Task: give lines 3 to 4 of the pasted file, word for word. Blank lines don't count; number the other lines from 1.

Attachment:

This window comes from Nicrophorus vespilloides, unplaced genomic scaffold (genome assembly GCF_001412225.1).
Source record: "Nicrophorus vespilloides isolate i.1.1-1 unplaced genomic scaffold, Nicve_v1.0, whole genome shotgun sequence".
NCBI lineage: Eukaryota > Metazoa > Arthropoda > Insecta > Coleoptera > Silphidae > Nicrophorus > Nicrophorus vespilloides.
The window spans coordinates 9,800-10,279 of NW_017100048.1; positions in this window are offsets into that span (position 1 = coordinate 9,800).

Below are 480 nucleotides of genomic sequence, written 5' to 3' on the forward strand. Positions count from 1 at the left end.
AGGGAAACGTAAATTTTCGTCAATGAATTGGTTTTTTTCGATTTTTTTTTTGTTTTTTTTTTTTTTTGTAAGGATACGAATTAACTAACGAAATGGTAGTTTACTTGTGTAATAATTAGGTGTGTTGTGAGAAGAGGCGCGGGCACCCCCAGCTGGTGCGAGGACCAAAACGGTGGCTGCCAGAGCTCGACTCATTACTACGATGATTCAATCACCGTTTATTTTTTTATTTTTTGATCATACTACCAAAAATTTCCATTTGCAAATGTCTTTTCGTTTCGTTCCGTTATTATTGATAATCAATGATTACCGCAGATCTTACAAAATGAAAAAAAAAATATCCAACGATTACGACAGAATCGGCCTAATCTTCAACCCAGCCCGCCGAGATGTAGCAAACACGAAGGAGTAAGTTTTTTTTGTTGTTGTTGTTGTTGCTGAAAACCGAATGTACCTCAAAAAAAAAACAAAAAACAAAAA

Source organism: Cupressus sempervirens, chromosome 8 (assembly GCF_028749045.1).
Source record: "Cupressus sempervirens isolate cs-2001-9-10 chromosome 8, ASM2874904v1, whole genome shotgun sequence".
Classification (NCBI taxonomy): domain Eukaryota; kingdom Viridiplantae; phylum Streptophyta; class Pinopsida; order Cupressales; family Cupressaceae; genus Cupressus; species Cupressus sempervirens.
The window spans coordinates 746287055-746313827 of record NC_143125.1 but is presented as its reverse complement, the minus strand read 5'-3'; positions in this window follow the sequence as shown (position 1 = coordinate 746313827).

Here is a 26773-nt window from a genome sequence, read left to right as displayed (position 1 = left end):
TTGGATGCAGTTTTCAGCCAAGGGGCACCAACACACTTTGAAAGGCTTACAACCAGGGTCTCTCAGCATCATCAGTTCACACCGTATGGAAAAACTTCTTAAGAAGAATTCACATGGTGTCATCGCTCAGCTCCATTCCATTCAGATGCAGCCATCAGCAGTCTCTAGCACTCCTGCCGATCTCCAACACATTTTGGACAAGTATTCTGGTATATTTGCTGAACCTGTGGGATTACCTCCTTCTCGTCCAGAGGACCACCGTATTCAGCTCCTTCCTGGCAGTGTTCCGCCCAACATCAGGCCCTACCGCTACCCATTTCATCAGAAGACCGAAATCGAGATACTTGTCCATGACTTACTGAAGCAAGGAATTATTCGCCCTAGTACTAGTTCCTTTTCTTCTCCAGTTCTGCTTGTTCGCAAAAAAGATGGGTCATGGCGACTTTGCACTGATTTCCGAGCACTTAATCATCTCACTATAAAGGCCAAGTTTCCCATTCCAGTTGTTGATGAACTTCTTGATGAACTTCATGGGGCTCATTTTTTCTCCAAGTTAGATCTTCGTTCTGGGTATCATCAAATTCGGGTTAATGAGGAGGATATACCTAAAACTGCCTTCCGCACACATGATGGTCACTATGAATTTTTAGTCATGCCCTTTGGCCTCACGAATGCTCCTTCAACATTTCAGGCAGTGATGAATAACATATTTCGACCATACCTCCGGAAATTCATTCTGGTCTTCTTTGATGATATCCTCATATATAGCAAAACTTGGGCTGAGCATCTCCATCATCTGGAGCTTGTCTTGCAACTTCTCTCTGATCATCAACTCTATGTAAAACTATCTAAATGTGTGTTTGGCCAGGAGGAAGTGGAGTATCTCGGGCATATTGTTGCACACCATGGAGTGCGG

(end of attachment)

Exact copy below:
NCBI lineage: Eukaryota > Metazoa > Arthropoda > Insecta > Coleoptera > Silphidae > Nicrophorus > Nicrophorus vespilloides.
The window spans coordinates 9,800-10,279 of NW_017100048.1; positions in this window are offsets into that span (position 1 = coordinate 9,800).